by Lina Manousogiannaki


© Annabel Werbrouck from the series ‘Les oubliés…’

Why photography? What did actually push you to choose the photographic practice as your medium of artistic expression? 

Annabel Werbrouck (AW): After finishing my studies on Geography in the Université Libre de Bruxelles (ULB), I came to the conclusion that it didn’t really interest me as a subject anymore. So, I decided to take a trip for three months to Vietnam. During that trip I discovered that I was interested in photography and that I wanted to show things that we don’t see if we don’t look. A need to show intimacy, humanity of different layers of society, often from outcasts had risen. I wanted to focus on peoples’ lives, habits. I wanted to meet them. So, I started a three year educational program of night classes in the School of Photography of Agnes Varda with the ambition to understand and undertake different aspects of photography.


© Annabel Werbrouck from the series ‘… ou Face’

When did it all start? Tell us a bit about the beginning of your photographic work.

AW: At the beginning a big part of my photography was concentrated on social subjects. It kind of allowed me to discover worlds which would normally be out of reach. I am interested on the outcast of society, so I explored communities such as residential camping sites, or families of orphans from Ethiopia. After a life changing event, the death of my mother, three years ago, I found myself turning towards a kind of photography more intimate and personal with new works such as “a morning” as well as ‘Journal d'une femme à Berlin… (Diary of a woman in Berlin…)’, for instance.


© Annabel Werbrouck from the series ‘Les campings résidentiels’

Henri Cartier-Bresson declared: ‘Your first 10000 photographs are your worst.’ How do you think your work has evolved during the time elapsed?

AW: My work is actually autobiographical, the series ‘Un matin… (A morning…)’ as well as ‘Journal d'une femme à Berlin… (Diary of a woman in Berlin…)’ are intimate series of self-fiction character, which concentrate around the self portrait, everyday life and its joys and sufferings. The life of a daughter in mourning for her mother’s death, adapting in a new city, the life of a couple are all subjects that I explore and present through these works.


© Annabel Werbrouck from the series ‘Un matin…’

Why do you choose film? Is the film choice made in order to express something specific? What type of format are you working with? What type of film and what kind of technique do you use in general? How do you feel about photography in the digital era? 

AW: For the moment I work in both analogue and digital. I have used Polaroid for a while, especially for the series ‘Un matin… (A morning…)’ but I have also worked digitally for a while ‘Journal d'une femme à Berlin… (Diary of a woman in Berlin…)’.

Let’s talk about your latest work. How did you get the idea? 

My latest work entitled ‘Le garçon… (A boy…)’ is a series constructed from ancient photos which I found at my parents’ attic. The need to work with ancient images came to me when I had to empty the house after my mother’s death. I wanted to gather family albums, to keep memories, traces, fragments of her life alive… So, my last work emerged from these needs. In ‘A boy’ I concentrate on a narration which starts from ancient photos that I found and I re-modelled to something new in order to express my feelings and my needs.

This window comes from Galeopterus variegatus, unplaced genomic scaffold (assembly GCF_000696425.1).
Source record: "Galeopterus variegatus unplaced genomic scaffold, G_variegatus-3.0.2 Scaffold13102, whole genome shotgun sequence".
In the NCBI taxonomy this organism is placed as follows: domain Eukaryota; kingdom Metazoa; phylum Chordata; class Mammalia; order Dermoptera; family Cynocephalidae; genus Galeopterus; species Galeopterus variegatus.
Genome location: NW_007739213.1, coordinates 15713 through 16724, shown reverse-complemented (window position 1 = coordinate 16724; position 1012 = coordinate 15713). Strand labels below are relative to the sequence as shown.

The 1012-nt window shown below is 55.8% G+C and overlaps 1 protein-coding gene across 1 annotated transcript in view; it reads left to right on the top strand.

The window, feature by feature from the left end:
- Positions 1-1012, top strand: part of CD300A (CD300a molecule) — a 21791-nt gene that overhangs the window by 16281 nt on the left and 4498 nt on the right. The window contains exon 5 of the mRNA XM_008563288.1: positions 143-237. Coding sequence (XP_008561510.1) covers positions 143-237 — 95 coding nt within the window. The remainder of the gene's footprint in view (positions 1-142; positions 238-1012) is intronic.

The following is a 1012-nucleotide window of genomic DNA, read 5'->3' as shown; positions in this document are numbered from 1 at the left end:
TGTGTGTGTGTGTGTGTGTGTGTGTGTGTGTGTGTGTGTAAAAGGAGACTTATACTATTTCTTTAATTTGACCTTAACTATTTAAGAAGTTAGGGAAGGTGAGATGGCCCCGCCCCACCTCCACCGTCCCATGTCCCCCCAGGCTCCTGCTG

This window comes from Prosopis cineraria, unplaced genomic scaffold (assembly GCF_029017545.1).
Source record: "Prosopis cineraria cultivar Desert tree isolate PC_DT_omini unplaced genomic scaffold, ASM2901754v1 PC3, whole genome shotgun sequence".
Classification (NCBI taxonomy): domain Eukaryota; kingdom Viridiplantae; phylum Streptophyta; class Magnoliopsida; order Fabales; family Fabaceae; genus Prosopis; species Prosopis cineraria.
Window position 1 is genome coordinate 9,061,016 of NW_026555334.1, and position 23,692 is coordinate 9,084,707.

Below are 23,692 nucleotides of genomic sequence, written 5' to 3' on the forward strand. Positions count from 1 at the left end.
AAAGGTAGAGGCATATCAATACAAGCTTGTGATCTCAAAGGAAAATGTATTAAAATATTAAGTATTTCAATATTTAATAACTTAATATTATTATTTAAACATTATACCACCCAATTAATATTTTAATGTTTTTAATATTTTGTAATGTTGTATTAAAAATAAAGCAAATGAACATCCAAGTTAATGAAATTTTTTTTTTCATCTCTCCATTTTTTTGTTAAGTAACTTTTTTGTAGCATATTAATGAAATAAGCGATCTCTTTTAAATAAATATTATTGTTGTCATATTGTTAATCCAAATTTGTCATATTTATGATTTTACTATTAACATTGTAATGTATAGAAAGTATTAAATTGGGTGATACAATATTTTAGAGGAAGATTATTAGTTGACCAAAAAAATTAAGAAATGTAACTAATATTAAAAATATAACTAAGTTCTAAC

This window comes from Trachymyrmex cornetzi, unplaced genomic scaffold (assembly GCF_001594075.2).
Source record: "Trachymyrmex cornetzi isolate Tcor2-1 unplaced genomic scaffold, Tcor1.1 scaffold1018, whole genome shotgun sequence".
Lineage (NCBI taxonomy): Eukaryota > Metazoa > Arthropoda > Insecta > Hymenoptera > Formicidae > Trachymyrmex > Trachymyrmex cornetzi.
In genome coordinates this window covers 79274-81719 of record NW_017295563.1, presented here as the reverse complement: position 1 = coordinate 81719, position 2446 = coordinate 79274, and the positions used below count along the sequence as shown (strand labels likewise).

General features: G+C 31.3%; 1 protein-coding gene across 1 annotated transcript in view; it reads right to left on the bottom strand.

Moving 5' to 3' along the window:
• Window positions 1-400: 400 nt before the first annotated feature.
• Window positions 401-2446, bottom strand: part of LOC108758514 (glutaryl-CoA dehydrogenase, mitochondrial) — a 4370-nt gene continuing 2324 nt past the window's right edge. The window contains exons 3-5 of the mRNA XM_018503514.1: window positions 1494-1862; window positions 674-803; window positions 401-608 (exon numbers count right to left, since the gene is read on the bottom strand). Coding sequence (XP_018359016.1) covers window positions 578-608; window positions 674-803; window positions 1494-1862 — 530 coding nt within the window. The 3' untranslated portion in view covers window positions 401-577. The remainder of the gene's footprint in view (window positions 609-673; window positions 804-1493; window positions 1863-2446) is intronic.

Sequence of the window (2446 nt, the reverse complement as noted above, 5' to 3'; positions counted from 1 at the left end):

© Annabel Werbrouck from the series ‘Le garçon…’

What would you like to express through this series? 

AW: I try to express the poetry of the time elapsed.

How did you organise your research? 

AW: The project researches the material; the traces of time which elapses from these ancient negatives from these ancient photos.

What is the main inspiration of the project presented here? Do you feel that the work on this project has finished?

AW: The series is entitled ‘Un matin… (A morning..)’ and the images were created using a Polaroid camera after the death of my mother. I had to return to my childhood house and I found it empty. However, even though the rooms were stripped of their content they hid so many memories and emotions that I wanted to capture. At the moment I wanted to preserve the traces; and I tried to do that through self-portraits and dead natures. I tried to give a universal aspect to this work; an aspect to which everyone could relate to…  


© Annabel Werbrouck from the series ‘Un matin…’

What are your future ideas and on what would you be interested to concentrate?

AW: Today the themes that interest me turn around the intimate, the personal and self-fiction. They are themes which concentrate on self portraits, and my every-day life with the joys and the sufferings that exist in it.

Is there any contemporary artist or photographer, even if young and emerging, that influenced you in some way?

AW: The photographer Anne De Gelas influenced me a lot with her way to treat photography as an autobiographical instrument; intimate and personal.

A photo-book which you recommend? 

AW: The book of Katrien De Blauwer ‘I do not want to disappear silently into the night’ influenced me a lot in my research and practise of manipulating ancient images for creating poetic synthesis. 


Anna Werbrouck